There’s an African proverb that says “even the best dancers get tired”. The same is true for regular gatherings. A common cycle is for an employee to decide “we need a regular meeting”. When the meeting starts up, it feels innovative, fresh and new. But as time goes on, it becomes boring. You’ve heard the same things before. It starts to feel like you’re all going through the motions. It feels stale.
There’s actually nothing wrong with this. It’s a natural cycle. Think of it like how the seasons of the year affect a tree. If you’re the person who first planted the tree, you don’t need to take it personally when the leaves fall off. In the same way, it’s not direct criticism of the meeting organiser, but you can look out for when meetings start to go stale and try to bring about something better. You can encourage people to identify early on when things might need to change, promoting an engaged environment.
Culture of good reporting
In any individual role, team or organisation, you should be able to pinpoint the one, two or three key metrics – those measurements that really make a difference and indicate that performance is on track. Figuring out how you share this data in particular can make a huge difference to the number of peripheral meetings being organised.
A good rule of thumb here is ‘visual and often’. Put these key metrics on a whiteboard that everyone gathers around each morning, or have them pride of place on the dashboard of whatever the key software your team is using, or have them clearly laid out in a weekly report that everyone receives. This ‘anchoring’ to the core data will help maintain focus and avoid a lot of unnecessary ‘mission drift’ conversation.
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Set a time challenge
Most meetings are arranged for one hour or half an hour purely because they’ve been set up using a shared calendar on Microsoft Outlook with these timings as the default settings. You can, of course, have a 42-minute meeting, but you’d have to type in the timings of that, which would take all of eight seconds. So, 20 minutes of everyone’s time is wasted because no one thought to break with the convention. If you’re the organiser of a meeting, use a bit of unorthodoxy. Set it to last for 42 minutes instead of an hour. Not only will your meetings be shorter, allowing you to reclaim time in your day, but they will appear different and hence purposeful.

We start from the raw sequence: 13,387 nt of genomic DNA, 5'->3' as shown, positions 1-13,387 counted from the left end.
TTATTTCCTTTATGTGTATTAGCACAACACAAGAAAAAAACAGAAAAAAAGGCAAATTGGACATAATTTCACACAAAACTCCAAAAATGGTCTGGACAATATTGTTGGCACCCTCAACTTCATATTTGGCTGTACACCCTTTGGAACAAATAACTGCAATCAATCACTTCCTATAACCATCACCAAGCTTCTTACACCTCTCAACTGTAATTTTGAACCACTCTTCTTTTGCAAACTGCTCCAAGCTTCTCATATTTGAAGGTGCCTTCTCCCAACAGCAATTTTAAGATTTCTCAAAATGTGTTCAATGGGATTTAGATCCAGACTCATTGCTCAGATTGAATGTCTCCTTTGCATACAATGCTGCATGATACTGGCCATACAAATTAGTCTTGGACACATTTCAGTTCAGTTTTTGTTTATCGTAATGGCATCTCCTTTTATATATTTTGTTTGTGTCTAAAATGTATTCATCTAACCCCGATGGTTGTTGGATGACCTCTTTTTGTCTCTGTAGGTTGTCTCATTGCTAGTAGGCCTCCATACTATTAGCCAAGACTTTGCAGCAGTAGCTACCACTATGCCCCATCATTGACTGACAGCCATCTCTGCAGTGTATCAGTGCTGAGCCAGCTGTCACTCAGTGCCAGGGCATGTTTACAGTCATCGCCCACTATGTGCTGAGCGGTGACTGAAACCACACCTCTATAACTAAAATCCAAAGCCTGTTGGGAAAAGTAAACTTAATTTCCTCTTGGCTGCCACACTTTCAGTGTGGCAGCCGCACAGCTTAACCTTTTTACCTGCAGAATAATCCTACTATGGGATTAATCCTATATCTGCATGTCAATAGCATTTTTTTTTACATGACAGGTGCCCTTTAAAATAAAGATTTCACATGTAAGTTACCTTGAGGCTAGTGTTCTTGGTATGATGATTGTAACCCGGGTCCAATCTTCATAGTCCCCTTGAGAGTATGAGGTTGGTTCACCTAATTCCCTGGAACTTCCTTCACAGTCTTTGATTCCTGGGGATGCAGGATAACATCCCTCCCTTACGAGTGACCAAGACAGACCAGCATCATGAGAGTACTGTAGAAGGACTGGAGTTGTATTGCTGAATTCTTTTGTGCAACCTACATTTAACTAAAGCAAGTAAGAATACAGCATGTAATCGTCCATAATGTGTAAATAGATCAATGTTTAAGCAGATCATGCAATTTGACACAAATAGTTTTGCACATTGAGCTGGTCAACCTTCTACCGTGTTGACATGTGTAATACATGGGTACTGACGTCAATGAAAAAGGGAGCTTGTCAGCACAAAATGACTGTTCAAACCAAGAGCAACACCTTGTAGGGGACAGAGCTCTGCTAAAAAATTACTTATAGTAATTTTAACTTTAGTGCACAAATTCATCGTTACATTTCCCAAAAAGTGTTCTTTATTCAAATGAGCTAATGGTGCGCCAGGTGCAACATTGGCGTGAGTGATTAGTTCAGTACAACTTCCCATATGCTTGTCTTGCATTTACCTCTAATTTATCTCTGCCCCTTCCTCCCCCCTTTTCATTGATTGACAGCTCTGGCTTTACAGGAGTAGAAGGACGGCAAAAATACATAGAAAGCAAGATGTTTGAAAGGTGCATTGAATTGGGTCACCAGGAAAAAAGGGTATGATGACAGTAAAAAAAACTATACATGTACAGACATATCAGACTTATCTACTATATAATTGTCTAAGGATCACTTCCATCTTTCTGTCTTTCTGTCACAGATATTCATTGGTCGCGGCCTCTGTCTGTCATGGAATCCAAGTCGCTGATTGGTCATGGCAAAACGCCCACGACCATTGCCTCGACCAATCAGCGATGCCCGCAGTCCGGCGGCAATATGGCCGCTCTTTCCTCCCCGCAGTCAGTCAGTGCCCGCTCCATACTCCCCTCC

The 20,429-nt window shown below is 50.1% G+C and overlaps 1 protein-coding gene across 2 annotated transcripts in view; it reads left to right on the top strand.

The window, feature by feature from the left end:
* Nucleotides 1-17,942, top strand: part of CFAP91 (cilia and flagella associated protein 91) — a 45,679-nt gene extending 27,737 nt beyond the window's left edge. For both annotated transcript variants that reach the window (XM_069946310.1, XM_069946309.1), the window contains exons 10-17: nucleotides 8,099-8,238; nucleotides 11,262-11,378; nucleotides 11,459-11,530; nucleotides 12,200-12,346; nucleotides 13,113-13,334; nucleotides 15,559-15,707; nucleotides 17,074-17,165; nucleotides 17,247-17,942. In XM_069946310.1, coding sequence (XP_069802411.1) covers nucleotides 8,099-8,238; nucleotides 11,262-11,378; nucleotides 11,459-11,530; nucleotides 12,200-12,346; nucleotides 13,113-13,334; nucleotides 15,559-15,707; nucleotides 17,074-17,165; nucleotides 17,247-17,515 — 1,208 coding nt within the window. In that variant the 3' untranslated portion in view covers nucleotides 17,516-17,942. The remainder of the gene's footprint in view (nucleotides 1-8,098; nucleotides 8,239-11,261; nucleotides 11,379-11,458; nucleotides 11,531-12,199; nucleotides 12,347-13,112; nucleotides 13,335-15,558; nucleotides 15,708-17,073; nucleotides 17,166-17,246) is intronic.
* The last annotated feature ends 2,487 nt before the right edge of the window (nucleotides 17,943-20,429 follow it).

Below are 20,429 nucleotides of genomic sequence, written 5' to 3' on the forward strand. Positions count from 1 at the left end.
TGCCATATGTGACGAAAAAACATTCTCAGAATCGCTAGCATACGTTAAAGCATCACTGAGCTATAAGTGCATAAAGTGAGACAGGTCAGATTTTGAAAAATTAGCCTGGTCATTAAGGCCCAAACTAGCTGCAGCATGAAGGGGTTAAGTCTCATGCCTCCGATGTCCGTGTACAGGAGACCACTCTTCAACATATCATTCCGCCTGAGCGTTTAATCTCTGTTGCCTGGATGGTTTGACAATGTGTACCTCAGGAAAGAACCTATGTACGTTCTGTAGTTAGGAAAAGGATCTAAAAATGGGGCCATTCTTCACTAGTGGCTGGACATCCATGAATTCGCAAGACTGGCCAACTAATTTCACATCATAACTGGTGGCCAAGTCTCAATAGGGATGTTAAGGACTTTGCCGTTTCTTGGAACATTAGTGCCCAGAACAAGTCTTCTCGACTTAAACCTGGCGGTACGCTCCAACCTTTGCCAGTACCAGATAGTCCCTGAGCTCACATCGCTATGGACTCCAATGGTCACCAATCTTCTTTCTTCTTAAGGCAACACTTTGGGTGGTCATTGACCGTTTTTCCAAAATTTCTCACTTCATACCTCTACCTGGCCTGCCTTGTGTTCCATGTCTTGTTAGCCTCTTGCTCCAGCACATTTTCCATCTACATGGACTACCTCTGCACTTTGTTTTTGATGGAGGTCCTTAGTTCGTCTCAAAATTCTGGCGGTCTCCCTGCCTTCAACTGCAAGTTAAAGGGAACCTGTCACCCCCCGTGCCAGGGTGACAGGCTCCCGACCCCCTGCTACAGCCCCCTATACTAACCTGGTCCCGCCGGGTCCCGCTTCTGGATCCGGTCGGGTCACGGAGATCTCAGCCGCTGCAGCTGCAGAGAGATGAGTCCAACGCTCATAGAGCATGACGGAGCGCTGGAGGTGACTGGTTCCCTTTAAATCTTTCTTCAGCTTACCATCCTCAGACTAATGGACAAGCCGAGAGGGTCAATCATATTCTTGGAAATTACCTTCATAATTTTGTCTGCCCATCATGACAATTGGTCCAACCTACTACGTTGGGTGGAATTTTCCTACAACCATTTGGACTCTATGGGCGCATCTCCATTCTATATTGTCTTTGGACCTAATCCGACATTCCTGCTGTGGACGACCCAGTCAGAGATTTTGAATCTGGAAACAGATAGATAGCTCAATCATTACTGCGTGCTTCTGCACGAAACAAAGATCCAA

Alternatively, set a meeting for a conventional time, such as one hour and 30 minutes, but then start it off with a difference, saying “OK, I know we’re all busy. I’m setting you all a challenge. Let’s get this done in an hour or less, rather than taking the full 90 minutes.” Everyone will love getting that time back.
Keep it small – the two pizza rule
Amazon’s Jeff Bezos uses the ‘two pizza rule’ to define the maximum number of people that should be in a meeting, or indeed a team. The rule is simple. Never hold a meeting where you couldn’t feed all of the participants with two pizzas.
As a rough rule, any meeting with more than around six people starts to lose some efficiency. This is particularly important for decision-making meetings (although of course where the goal is more about blanket communication across a whole organisation, then you’ll either need to break this rule, order some more pizzas, or occasionally just send an email instead).
You could arrange a walking meeting or an outdoor meeting, or even one in the pub, rather than one in the same stuffy meeting room you use over and over again. Or you could try committing you and your team to a week of being meeting-free.
Sometimes you won’t know what works best until you try a few things out. The point is getting comfortable with the idea of experimenting – allowing room for failure and learning, which are key ingredients for success.
This is a lightly edited extract from Graham and Hayley’s book, How to Fix Meetings (Icon Books, 2021), out now.
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